|Part 1: Students will view the Preparing for a Pro/Con Debate Tutorial on their own in order to answer these questions at the next class meeting:
Once students have completed the tutorial, they should be able to brainstorm the categories of information they will need to prepare for their pro/con debate. Categories may include:
- What is the purpose of a pro/con debate?
- What are the key characteristics of a pro/con debate?
- What are some strategies you will use to prepare for this type of debate?
- Background or contextual information
- The main points of both the pro and con arguments
- Evidence to support the main argument (both pro and con)
- Evidence for rebuttal
- Evidence for concluding statement
Once students are familiar with the stages of a pro/con debate and the type of research that will be required, divide the class into pairs or small groups. Each pair or group will select a ProCon topic to explore in-depth. Each pair or group should flip a coin or draw pro/con tokens from a box to determine who will represent each side of their chosen topic. Students in small groups should also decide who will present their side’s opening, main, rebuttal, and concluding statements.
While research the issue on ProCon.org, students should make use of the supporting pages as well as the pro and con arguments associated with the selected topic. For example, students researching the pros and cons of medical marijuana would find useful information in the Historical Timeline to help establish precedent for the use of marijuana as medical treatment. Students seeking even more in-depth information should consult the ProCon.org articles and fact sheets under Recommended to You in the right hand sidebar.
As students gather information on their topic, remind them to keep a record of their sources. During the debate, students should be able to point to trustworthy sources to support their arguments and help the audience make an informed decision.
Part 2: To prepare themselves for addressing an audience, students should view the video Presenting Information on their own and be ready to discuss the following questions in the next class session:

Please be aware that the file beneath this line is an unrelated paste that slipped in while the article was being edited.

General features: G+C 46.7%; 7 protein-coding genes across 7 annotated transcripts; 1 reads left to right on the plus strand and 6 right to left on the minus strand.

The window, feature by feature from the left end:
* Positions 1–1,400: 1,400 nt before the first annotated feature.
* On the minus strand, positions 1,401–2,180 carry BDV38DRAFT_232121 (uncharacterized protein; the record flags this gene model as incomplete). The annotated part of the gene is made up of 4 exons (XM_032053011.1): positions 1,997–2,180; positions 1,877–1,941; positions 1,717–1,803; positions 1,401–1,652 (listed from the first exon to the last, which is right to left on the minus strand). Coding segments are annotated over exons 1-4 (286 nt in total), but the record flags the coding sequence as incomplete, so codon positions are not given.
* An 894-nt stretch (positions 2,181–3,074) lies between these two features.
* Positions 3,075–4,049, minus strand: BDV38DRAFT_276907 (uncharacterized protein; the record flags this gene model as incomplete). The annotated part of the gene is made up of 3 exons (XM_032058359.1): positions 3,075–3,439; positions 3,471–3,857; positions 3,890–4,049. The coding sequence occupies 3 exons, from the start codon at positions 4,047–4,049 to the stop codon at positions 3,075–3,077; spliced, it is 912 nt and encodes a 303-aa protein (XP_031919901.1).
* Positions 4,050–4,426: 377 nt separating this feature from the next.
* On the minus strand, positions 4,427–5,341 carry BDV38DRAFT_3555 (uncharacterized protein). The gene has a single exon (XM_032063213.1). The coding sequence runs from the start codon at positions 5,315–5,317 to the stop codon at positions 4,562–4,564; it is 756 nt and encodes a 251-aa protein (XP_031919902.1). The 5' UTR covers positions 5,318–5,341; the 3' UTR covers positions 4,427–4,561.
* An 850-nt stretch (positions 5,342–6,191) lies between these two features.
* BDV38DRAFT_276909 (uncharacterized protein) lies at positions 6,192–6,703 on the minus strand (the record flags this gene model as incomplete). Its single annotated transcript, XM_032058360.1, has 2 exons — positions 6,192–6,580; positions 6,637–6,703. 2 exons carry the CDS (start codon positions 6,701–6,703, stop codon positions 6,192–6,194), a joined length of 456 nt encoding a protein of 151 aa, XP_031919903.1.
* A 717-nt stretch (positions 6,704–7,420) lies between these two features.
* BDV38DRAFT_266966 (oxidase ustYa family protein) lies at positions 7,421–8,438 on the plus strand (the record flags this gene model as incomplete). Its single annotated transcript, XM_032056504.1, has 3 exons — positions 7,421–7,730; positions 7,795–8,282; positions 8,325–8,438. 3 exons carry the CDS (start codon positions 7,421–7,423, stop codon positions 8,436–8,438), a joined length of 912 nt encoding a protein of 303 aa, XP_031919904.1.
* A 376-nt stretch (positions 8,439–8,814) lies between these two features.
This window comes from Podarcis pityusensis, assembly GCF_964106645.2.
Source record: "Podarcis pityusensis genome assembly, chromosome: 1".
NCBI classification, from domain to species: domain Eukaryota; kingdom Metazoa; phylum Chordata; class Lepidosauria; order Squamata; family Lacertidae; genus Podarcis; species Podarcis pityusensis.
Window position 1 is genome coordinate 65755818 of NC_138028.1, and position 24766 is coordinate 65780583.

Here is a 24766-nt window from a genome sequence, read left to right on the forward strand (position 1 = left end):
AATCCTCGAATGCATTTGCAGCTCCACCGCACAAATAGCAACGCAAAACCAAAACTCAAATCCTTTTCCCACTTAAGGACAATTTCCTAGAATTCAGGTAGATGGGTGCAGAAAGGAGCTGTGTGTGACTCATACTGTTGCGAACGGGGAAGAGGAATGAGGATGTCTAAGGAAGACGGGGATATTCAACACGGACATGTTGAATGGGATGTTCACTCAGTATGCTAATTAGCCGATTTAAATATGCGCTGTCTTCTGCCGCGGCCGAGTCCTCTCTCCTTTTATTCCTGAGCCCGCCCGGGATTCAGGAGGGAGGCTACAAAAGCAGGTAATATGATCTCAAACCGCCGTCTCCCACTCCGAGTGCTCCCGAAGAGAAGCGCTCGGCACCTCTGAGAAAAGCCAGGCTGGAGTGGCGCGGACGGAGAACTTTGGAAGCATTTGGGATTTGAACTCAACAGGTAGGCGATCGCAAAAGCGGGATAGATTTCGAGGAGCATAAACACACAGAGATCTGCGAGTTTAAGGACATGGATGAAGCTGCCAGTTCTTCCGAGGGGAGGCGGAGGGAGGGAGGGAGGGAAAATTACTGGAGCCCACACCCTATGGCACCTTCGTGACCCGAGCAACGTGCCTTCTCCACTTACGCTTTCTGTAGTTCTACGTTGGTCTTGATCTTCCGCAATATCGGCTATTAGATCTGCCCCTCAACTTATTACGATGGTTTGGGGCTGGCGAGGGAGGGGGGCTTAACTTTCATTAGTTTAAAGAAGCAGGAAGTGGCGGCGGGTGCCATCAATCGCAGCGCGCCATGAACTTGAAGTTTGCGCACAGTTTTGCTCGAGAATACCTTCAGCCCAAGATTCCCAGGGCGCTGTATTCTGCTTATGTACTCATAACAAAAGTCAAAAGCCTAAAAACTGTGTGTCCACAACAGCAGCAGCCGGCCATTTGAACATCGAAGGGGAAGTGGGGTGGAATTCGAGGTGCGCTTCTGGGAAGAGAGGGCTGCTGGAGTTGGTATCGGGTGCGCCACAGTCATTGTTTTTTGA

Once students understand how the audience affects the tone and content of a presentation, students should use the following prompts to analyze the audience of their upcoming pro/con debate:
- How can understanding your audience help you prepare an effective presentation?
- What factors should you keep in mind when assessing your audience?
Next, students should outline their debate statements (opening, main, rebuttal, and conclusion), keeping their audience considerations in mind. Students should also identify and explain any terms or concepts that may be unfamiliar to their audience.
- How familiar is my audience with the debate topic?
- What terms or concepts may require explanation?
- What type of evidence would be most effective (visuals, audio, etc)?
Once students feel confident with their statement drafts, they will practice delivering their statements in front of their peers. Practice can be done in pairs or small groups. Students should be able to provide each other with feedback on content, tone, and nonverbal behaviors using these prompts:
- Is the presenter’s argument compelling?
- What types of evidence does the presenter draw on?
- Are there any terms or concepts that were unclear or unfamiliar?
- How would you describe the presenter’s tone?
- Are there any terms or concepts that were unclear or unfamiliar?Does the presenter’s body language support their performance?
ProCon.org Topic: Can be adapted to any ProCon.org topic.
Subjects: Social Studies, Public Policy, Civics, American Government, Communication, English
Common Core Anchor Standards: CCRA.R.1, CCRA.R.8, CCRA.W.1, CCRA.W.2, CCRA.W.4, CCRA.W.5, CCRA.W.6
Common Core Content Standards: RI.1, RI.5, RI.8, W.1, W.4, W.6